Well I am not expert but I believe I can give some insight. I am from Turkey( born and raised) and out of the country for a very short while.

First Syria; what Erdogan does needs to be seen in two parts. The Government provides shelter and health services the people who wants to run away from Syria. This is supported by 95% of the Turkish people if not all. However, then Erdogan and his government provides weapons to those people and sends them back to the other side of the border every morning and takes them back in the evening. This is certainly not acceptable.One note, this is fully supported by the EU as well.

Second point is about the existing resistance.Yes, the park and idea of cutting down the trees was the ignitor. It was a peace ful protest of approximately 20 people. The reaction they received from the police can be seen below.


after this the protests has been directed towards the police and also the government who directs the police force.

You should see this a tipping point after all the changes happened in Turkey in the last 10 years.

Regarding the comments on the economy, the complete picture is alittle different than how it looks. In the first 5 years the Erdogan government has applied the politics of the former government, namely the politics of Kemal Dervis. But today they have failed to address the necessary innovation and technology steps to proceed further. The main reason behind is that Erdogan heavily relies on the votes of the uneducated people, hence he has little to no motivation towards improving the education level of the people. In fact, the least so called educational reform has enabled the government to open over 1000 of Islamic schools. They introduced the life of Mohammed as a mandatory selective class. To sum, the real picture is not as good as it seems and the direction is not going towards any good.

Turkey has a very untidemocratic constitution and everybody agrees that it needs ot be changed;however, what Erdogan wants is a presidential system without a senate and some other control mechanism. This shall never happen and people are very concerned with the this idea.


However, I believe it is way too early to say that the current protests will ignite something big. The "good" this is Erdogan shows no signs of regret on what is happening and he keeps on threatening people.

So, go on "RESISTANBUL"!!!

Hope i could help.

Blue.
P.S: sorry have to leave to the airport, so have no time for proof reading

Last edited by Dark Blue; 03.06.2013 at 17:05. Reason: additional note
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  #72  
Old 03.06.2013, 17:23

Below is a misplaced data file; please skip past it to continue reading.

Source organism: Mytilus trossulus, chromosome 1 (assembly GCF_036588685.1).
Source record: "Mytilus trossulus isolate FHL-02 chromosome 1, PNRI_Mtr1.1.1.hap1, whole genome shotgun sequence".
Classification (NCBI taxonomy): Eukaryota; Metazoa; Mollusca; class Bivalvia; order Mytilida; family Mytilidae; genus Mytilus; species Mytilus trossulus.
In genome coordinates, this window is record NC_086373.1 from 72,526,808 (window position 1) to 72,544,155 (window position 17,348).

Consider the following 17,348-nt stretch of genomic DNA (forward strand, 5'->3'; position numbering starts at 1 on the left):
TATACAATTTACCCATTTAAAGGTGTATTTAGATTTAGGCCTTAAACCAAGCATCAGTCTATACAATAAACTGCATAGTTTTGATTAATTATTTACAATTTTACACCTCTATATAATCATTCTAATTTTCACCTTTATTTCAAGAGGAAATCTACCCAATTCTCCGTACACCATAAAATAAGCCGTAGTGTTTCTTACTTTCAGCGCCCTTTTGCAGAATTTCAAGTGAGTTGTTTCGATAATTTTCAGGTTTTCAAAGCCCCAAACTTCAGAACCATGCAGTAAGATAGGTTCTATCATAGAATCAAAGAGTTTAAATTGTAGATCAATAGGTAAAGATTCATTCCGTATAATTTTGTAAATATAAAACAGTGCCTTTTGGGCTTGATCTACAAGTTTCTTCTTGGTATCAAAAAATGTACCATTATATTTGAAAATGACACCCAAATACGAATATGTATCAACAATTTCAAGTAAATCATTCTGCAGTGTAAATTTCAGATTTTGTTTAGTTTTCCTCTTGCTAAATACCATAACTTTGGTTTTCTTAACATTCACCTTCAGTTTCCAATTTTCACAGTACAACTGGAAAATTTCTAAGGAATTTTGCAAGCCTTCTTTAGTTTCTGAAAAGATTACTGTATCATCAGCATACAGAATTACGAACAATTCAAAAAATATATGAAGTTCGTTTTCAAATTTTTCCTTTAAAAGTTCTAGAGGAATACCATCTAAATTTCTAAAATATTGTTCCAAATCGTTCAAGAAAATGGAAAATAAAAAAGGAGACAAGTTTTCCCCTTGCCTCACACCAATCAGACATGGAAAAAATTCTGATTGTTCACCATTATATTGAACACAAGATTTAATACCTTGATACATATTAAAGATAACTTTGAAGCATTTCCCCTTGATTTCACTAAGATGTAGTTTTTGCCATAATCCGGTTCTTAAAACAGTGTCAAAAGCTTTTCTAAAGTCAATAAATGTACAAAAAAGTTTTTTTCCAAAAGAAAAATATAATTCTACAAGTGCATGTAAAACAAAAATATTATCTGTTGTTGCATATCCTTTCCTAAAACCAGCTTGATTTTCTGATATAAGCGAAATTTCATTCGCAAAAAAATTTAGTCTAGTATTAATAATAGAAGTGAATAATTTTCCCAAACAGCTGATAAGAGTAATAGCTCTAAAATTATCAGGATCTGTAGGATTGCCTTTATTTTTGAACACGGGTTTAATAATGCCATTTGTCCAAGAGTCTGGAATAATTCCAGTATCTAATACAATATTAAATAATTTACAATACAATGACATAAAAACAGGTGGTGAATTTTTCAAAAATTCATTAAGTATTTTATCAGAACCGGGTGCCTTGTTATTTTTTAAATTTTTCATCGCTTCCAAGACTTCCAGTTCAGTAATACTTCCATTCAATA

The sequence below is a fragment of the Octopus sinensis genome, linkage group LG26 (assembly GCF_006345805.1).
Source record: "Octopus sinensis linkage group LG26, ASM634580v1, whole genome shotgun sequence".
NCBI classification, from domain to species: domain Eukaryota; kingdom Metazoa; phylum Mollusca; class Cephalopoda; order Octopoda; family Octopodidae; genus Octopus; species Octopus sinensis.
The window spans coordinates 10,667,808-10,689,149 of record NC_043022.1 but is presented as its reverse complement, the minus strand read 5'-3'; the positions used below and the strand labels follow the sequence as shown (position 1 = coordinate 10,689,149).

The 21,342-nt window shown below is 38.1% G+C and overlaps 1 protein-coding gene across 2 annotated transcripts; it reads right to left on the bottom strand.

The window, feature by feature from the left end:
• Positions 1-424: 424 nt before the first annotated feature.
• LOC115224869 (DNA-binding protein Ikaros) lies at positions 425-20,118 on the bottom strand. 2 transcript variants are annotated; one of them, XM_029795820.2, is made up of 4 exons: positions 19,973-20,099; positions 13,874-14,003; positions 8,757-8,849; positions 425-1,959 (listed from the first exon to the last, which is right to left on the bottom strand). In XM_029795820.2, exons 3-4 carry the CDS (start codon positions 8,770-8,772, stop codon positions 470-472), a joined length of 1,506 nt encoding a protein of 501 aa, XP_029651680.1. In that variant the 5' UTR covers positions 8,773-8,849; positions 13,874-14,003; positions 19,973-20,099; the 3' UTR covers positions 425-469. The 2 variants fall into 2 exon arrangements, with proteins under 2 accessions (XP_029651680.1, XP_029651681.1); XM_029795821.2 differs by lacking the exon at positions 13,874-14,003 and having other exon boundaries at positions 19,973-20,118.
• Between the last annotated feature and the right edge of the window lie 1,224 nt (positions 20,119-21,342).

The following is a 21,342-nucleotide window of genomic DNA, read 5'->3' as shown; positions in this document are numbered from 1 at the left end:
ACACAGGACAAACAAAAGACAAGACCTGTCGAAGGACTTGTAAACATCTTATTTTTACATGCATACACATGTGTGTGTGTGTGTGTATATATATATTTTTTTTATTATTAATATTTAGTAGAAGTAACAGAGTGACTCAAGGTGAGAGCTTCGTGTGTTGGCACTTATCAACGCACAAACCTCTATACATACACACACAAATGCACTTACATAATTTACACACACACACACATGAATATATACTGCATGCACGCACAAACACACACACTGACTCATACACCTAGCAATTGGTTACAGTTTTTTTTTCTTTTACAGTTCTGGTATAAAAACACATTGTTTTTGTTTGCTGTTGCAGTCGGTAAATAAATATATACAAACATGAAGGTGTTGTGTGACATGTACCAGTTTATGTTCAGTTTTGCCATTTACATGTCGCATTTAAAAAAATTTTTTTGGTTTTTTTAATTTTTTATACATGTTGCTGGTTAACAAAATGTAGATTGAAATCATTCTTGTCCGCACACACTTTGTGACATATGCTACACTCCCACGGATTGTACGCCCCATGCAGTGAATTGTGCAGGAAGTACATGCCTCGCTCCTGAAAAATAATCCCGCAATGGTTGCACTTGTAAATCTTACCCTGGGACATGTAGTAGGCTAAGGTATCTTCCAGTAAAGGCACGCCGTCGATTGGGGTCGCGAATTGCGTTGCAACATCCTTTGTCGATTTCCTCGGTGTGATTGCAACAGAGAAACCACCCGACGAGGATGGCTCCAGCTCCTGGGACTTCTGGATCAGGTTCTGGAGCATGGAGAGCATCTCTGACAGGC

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Re: Turkish Spring?

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I am sorry but this isn't at all the Turkish mentality.
Yes, I know Turks who do not have that mentality, yet Erdogan's Justice and Development Party is quite rooted in Islamism, which is the direction Erdogan is taking. Erdogan famously said, "The mosques are our barracks, the domes our helmets, the minarets our bayonets and the faithful our soldier"

Sentimentally, I'd love to see the population determine a direction more compatible with Europe. But the JDP (AKP) is the largest party, and I assume democratically elected.
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  #73  
Old 03.06.2013, 17:26
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Re: Turkish Spring?

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Yes, I know Turks who do not have that mentality, yet Erdogan's Justice and Development Party is quite rooted in Islamism, which is the direction Erdogan is taking. Erdogan famously said, "The mosques are our barracks, the domes our helmets, the minarets our bayonets and the faithful our soldier"

Sentimentally, I'd love to see the population determine a direction more compatible with Europe. But the JDP (AKP) is the largest party, and I assume democratically elected.
Justice and Development Party: the name is so full of sarcasm.
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  #74  
Old 03.06.2013, 17:34
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Re: Turkish Spring?

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Yes, I know Turks who do not have that mentality, yet Erdogan's Justice and Development Party is quite rooted in Islamism, which is the direction Erdogan is taking. Erdogan famously said, "The mosques are our barracks, the domes our helmets, the minarets our bayonets and the faithful our soldier"

Sentimentally, I'd love to see the population determine a direction more compatible with Europe. But the JDP (AKP) is the largest party, and I assume democratically elected.
It did, true. But you also have to keep in mind that this party target uneducated people and control the medias. If you spend a day watching Turkish channels you will see how brain numbing the experience is. Stupid drama shows, lots of violence, little education, live shows that you want to put a bullet in your head, news made of stupid informations with lots of dramatic music in the background and headlines with little contains and poor journalism.

It is a bad dream of Daily Mail at its best with background music and :Flash, Flash, Flash!!! Written all over the screen.

The government control its people by keeping them entertain with stupid news and poor information. Meanwhile, those who have the chance to reach higher education are very, very aware of how things are.

And we see it in the street today.

If you are interested here is a twitter you can follow. Mostly in Turkish but the pictures need no translations. #occupygezi.
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  #75  
Old 03.06.2013, 17:59
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Re: Turkish Spring?